QUNO welcomes new Guidelines on International Protection relating to claims to refugee status based on objection to military service released by UNHCR. These Guidelines focus on individuals who seek international protection as refugees to avoid recruitment and service in State armed forces, including conscientious objectors, as well as forced recruitment by non-State armed groups. They will provide guidance for governments, decision makers, lawyers and the judiciary as well as UNHCR staff. QUNO hopes that the new Guidelines will help protect conscientious objectors and others fleeing recruitment and service in the military when they seek asylum abroad.
Our new, May 2014 edition of QUNO Review is now available for download below. The publication provides a brief introduction to QUNO and our way of working, as well as an overview of each of our programme areas. Learn more about our past year of our work and see where we are headed in 2014.
Related Areas of Work
In February, Rachel Brett who has been Representative, Human Rights and Refugees (HRR) at QUNO Geneva since 1993 announced her plan to retire. After an international selection process, Laurel Townhead has been appointed to this position from 18 August; we extend a warm welcome to Laurel. Laurel obtained her Master's degree in International Human Rights Law from the University of Essex in 2003. She has experience, among other issues, of work on women in prison, children of prisoners, conscientious objection to military service and support to asylum seekers. She was at QUNO Geneva as HRR Programme Assistant and Project Assistant in 2005-7 and comes to us now from her position as Policy & Campaigns Manager at the UK NGO Women in Prison that she has held since 2008. Laurel has been an attender of Peckham Quaker Meeting in London for several years.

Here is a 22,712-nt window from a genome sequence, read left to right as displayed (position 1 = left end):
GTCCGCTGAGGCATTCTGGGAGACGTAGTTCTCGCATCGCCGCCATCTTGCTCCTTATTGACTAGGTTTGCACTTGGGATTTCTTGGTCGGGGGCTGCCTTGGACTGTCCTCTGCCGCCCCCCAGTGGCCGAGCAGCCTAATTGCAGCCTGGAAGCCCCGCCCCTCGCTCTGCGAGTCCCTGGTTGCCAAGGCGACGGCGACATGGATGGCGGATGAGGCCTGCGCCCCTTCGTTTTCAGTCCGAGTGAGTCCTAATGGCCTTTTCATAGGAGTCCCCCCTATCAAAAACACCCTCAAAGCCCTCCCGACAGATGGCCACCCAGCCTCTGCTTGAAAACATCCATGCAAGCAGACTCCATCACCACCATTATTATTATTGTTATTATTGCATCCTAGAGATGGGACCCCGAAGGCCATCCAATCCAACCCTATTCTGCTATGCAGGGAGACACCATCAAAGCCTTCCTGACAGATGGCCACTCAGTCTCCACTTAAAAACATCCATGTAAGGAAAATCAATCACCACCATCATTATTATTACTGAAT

Rachel will continue to work with us part-time as Adviser, HRR during a significant transition period. Her outstanding work has improved the lives of many, changed attitudes, built understanding and led to new international agreements. Rachel has worked on the needs of child soldiers, women prisoners, conscientious objectors to military service, stateless people, and children of parents sentenced to death.